The court’s decision reversed some, though not all, of the carrier’s declination. Regarding the underlying class claim that Southern California Pizza failed to properly include certain information on wage statements, the court ruled that this claim did fall within the intended scope of the policy’s wage and hour exclusion because laws mandating what wage-related information should be included in wage statements constitutes violation of a “quintessential” wage law.
How the Southern California Pizza Co. Case May Affect the EPL Claims Landscape
The ramifications of the decision in Southern California Pizza Co. are as yet unclear. Certainly, it may give insureds and their representatives some basis to revisit past wage and hour declinations with an eye towards resubmitting them for further review. Courts may be more willing to look closely at challenges to wage and hour declinations to see if the allegations involve actual compensation received in exchange for work or something else not addressed by the wage and hour exclusion. Carriers, on the other hand, may look to modify their exclusion language in light of the appellate court’s ruling. One commentator has opined that if coverage is found for prior EPLI claims (ones that aren’t time-barred due to statutes of limitations or expired policy reporting periods) “…the insurance marketplace may face a huge amount of unanticipated liabilities. This financial burden will almost certainly accelerate an already-firming marketplace for EPLI and other casualty lines of coverage.” (CRC Group, “EPLI Claim Ruling: Previously Denied Claims May Now be Covered”)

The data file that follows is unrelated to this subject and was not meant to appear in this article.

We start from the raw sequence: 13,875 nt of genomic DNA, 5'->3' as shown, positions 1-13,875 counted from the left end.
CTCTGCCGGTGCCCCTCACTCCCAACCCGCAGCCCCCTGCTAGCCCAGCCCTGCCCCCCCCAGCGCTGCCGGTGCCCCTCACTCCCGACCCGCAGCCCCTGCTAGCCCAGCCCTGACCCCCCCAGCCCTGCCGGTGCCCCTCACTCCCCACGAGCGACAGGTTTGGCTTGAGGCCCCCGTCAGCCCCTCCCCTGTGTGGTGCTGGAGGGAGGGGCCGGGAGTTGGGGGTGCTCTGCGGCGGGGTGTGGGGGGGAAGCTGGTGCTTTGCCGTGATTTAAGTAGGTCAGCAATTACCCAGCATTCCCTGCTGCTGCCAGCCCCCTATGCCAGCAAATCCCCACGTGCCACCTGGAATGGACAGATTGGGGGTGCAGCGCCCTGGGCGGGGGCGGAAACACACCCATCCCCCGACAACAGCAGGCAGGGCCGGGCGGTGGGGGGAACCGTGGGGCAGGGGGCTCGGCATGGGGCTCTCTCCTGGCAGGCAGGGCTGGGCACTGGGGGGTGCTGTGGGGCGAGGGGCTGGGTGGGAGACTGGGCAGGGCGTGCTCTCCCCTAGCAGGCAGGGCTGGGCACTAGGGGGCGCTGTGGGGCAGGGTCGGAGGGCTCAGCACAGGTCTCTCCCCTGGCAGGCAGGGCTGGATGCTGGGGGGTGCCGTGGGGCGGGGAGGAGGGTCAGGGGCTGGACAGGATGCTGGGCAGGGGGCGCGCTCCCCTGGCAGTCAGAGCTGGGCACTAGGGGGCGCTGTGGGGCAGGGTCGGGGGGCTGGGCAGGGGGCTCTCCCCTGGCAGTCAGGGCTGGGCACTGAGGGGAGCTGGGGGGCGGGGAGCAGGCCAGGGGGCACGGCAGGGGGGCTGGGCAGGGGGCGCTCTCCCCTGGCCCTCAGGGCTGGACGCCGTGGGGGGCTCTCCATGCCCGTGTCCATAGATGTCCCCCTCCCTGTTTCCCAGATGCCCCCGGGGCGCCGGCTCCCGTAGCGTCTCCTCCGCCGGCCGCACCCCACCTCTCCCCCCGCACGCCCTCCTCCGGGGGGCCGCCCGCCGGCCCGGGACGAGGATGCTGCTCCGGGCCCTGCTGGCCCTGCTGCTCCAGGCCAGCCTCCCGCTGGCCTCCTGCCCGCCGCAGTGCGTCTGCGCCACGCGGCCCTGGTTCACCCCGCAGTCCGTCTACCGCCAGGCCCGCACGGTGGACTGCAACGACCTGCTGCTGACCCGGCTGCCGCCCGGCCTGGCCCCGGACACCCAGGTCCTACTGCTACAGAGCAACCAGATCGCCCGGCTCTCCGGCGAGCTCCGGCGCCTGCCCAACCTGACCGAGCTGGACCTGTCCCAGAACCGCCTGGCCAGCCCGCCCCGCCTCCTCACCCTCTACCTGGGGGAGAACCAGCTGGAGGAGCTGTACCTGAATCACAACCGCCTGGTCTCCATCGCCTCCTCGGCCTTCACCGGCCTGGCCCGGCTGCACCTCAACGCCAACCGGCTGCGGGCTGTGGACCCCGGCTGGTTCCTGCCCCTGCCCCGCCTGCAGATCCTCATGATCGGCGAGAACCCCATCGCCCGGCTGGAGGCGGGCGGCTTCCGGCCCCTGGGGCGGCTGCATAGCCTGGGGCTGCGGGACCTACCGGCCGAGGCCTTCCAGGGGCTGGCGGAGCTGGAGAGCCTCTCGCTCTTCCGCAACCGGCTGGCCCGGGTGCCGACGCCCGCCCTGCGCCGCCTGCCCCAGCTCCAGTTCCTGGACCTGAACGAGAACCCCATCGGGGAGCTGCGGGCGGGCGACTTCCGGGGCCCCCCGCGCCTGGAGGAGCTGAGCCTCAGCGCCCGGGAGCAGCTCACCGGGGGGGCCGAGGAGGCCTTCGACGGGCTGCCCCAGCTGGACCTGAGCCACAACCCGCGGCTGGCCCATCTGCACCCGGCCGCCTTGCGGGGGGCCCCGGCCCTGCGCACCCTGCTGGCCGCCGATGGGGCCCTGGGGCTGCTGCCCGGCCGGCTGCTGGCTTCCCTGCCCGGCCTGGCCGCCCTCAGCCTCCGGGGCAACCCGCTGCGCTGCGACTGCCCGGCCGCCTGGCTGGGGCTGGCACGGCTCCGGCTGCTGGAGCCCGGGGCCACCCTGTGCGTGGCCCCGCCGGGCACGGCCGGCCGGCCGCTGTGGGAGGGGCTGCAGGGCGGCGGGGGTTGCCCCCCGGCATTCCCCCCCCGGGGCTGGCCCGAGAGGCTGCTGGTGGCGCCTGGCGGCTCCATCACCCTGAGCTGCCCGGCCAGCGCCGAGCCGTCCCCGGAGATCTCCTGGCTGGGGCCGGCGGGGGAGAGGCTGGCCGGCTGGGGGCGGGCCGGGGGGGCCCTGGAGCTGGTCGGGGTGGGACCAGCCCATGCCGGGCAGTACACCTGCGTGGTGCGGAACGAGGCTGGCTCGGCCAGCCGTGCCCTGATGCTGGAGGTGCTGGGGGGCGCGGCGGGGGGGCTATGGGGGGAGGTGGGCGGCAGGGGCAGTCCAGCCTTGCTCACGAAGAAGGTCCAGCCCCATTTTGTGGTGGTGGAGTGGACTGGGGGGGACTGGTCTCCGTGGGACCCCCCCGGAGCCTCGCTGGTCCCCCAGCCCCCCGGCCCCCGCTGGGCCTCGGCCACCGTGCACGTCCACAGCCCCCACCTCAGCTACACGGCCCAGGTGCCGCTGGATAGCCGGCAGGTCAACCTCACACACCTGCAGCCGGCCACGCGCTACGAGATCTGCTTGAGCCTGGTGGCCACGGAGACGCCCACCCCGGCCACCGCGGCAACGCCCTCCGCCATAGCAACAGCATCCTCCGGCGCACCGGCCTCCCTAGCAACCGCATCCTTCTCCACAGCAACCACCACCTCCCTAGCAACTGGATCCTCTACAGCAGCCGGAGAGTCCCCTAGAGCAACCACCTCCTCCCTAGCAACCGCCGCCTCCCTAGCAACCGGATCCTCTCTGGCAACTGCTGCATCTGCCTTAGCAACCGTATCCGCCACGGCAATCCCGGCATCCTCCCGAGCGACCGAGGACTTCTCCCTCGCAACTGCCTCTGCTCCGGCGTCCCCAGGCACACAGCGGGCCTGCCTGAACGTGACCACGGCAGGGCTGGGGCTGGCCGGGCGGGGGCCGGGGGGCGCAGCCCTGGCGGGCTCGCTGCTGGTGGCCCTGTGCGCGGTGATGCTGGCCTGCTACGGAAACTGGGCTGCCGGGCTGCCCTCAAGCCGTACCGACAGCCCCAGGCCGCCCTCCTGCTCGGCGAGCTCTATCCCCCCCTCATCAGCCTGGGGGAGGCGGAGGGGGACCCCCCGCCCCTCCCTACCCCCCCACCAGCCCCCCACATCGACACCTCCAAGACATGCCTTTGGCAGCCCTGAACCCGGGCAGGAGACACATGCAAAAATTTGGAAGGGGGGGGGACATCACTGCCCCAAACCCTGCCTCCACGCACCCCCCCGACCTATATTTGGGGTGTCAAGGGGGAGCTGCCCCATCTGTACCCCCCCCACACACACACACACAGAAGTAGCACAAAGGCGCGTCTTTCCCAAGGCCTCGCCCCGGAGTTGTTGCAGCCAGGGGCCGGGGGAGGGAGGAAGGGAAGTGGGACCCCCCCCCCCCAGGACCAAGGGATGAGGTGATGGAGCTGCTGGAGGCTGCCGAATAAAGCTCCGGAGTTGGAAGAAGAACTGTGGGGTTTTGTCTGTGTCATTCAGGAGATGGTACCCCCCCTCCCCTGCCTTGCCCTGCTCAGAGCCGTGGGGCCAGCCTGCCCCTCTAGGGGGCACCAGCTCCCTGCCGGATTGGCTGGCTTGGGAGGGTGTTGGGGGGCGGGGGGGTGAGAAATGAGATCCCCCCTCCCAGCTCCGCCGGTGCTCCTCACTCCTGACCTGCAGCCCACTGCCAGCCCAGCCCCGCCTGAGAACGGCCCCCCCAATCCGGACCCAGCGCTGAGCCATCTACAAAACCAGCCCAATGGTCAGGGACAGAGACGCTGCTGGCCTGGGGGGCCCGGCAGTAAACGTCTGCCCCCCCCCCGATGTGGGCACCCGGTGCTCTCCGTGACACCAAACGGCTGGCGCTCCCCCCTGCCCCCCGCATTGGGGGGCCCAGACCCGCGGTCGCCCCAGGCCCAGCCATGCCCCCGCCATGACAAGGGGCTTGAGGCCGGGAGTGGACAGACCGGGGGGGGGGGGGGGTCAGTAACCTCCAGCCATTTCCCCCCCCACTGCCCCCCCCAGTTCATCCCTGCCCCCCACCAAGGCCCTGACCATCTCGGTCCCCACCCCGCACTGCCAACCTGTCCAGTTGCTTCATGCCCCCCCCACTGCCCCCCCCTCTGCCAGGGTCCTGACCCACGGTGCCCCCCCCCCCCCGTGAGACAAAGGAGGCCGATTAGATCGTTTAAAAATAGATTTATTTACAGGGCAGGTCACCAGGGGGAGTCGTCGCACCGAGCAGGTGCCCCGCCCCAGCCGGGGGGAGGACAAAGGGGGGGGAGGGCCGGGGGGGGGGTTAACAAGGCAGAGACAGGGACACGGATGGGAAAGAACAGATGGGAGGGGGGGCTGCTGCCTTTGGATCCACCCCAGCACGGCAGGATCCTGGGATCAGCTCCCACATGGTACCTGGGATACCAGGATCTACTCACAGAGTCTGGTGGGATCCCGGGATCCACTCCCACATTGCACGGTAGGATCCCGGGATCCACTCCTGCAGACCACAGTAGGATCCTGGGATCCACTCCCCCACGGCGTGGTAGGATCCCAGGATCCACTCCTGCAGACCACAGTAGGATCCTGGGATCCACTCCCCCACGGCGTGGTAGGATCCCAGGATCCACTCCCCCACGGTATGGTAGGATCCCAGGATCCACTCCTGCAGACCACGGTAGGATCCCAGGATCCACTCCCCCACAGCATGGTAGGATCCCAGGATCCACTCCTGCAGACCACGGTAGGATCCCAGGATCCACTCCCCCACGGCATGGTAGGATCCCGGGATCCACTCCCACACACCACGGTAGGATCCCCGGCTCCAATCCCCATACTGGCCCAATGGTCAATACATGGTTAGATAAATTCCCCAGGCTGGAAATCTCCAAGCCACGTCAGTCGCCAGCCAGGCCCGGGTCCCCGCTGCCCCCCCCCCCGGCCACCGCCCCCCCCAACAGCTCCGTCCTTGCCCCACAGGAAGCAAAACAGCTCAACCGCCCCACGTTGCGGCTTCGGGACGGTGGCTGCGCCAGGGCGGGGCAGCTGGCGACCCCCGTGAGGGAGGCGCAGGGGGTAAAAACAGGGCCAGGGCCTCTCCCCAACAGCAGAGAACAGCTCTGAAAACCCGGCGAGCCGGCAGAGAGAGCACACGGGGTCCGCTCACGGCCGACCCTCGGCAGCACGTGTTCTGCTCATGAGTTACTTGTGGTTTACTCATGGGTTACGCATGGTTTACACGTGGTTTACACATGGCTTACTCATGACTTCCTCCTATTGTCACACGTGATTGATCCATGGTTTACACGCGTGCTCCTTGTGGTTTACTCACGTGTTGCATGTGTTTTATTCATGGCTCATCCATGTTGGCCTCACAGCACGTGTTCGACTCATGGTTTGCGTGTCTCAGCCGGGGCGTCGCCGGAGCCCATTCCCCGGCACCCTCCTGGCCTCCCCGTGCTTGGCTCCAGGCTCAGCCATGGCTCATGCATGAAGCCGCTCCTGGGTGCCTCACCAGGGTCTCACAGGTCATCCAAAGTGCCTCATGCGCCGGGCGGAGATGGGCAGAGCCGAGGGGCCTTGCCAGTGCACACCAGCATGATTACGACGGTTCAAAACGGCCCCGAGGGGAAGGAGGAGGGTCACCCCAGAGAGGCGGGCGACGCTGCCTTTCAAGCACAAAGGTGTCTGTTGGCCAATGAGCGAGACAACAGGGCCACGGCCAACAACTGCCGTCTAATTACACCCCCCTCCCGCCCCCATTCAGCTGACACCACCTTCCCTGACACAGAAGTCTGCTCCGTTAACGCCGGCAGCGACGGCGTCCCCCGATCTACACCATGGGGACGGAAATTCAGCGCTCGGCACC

In summary, while many California courts may continue to hold that EPL policies don’t cover wage and hour claims, insureds and their representatives should examine the precise language contained in their EPL policy. As Southern California Pizza Co. demonstrates, the specific wording of the exclusion, including the FLSA exclusion and those defined perils listed in the policy’s definition of “Employment Practices Wrongful Act,” may afford more coverage than might have seemed obvious at first glance.